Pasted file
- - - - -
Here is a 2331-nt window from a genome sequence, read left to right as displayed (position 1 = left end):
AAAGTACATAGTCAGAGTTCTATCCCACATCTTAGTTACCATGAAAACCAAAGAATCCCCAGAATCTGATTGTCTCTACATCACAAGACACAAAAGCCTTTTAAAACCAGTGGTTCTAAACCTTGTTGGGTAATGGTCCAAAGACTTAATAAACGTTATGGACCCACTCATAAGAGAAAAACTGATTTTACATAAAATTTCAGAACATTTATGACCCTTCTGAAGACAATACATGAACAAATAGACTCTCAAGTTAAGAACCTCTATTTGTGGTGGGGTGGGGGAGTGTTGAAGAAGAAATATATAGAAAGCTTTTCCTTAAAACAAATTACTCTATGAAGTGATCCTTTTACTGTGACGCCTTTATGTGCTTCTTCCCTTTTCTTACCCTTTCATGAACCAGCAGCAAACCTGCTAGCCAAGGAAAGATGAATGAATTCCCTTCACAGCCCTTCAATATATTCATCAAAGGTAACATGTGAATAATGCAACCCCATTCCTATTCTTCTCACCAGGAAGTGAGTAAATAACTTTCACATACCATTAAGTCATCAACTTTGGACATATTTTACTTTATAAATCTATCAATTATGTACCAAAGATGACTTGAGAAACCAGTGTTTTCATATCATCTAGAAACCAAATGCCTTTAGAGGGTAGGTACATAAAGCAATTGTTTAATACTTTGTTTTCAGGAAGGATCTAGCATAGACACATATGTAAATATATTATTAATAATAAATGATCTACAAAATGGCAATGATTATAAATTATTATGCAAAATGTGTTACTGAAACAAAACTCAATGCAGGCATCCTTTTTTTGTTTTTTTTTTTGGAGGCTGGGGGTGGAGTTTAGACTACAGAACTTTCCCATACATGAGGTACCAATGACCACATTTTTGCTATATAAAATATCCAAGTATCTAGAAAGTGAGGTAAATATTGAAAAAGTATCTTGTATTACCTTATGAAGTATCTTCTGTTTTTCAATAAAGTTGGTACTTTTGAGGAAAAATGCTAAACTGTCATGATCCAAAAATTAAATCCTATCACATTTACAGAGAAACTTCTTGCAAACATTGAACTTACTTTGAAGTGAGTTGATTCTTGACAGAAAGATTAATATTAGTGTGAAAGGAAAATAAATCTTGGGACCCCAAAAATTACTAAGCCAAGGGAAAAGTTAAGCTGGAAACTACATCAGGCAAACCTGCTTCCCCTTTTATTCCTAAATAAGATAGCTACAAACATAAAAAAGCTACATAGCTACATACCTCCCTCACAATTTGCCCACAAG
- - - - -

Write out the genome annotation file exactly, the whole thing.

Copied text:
Here is a 2331-nt window from a genome sequence, read left to right as displayed (position 1 = left end):
AAAGTACATAGTCAGAGTTCTATCCCACATCTTAGTTACCATGAAAACCAAAGAATCCCCAGAATCTGATTGTCTCTACATCACAAGACACAAAAGCCTTTTAAAACCAGTGGTTCTAAACCTTGTTGGGTAATGGTCCAAAGACTTAATAAACGTTATGGACCCACTCATAAGAGAAAAACTGATTTTACATAAAATTTCAGAACATTTATGACCCTTCTGAAGACAATACATGAACAAATAGACTCTCAAGTTAAGAACCTCTATTTGTGGTGGGGTGGGGGAGTGTTGAAGAAGAAATATATAGAAAGCTTTTCCTTAAAACAAATTACTCTATGAAGTGATCCTTTTACTGTGACGCCTTTATGTGCTTCTTCCCTTTTCTTACCCTTTCATGAACCAGCAGCAAACCTGCTAGCCAAGGAAAGATGAATGAATTCCCTTCACAGCCCTTCAATATATTCATCAAAGGTAACATGTGAATAATGCAACCCCATTCCTATTCTTCTCACCAGGAAGTGAGTAAATAACTTTCACATACCATTAAGTCATCAACTTTGGACATATTTTACTTTATAAATCTATCAATTATGTACCAAAGATGACTTGAGAAACCAGTGTTTTCATATCATCTAGAAACCAAATGCCTTTAGAGGGTAGGTACATAAAGCAATTGTTTAATACTTTGTTTTCAGGAAGGATCTAGCATAGACACATATGTAAATATATTATTAATAATAAATGATCTACAAAATGGCAATGATTATAAATTATTATGCAAAATGTGTTACTGAAACAAAACTCAATGCAGGCATCCTTTTTTTGTTTTTTTTTTTGGAGGCTGGGGGTGGAGTTTAGACTACAGAACTTTCCCATACATGAGGTACCAATGACCACATTTTTGCTATATAAAATATCCAAGTATCTAGAAAGTGAGGTAAATATTGAAAAAGTATCTTGTATTACCTTATGAAGTATCTTCTGTTTTTCAATAAAGTTGGTACTTTTGAGGAAAAATGCTAAACTGTCATGATCCAAAAATTAAATCCTATCACATTTACAGAGAAACTTCTTGCAAACATTGAACTTACTTTGAAGTGAGTTGATTCTTGACAGAAAGATTAATATTAGTGTGAAAGGAAAATAAATCTTGGGACCCCAAAAATTACTAAGCCAAGGGAAAAGTTAAGCTGGAAACTACATCAGGCAAACCTGCTTCCCCTTTTATTCCTAAATAAGATAGCTACAAACATAAAAAAGCTACATAGCTACATACCTCCCTCACAATTTGCCCACAAG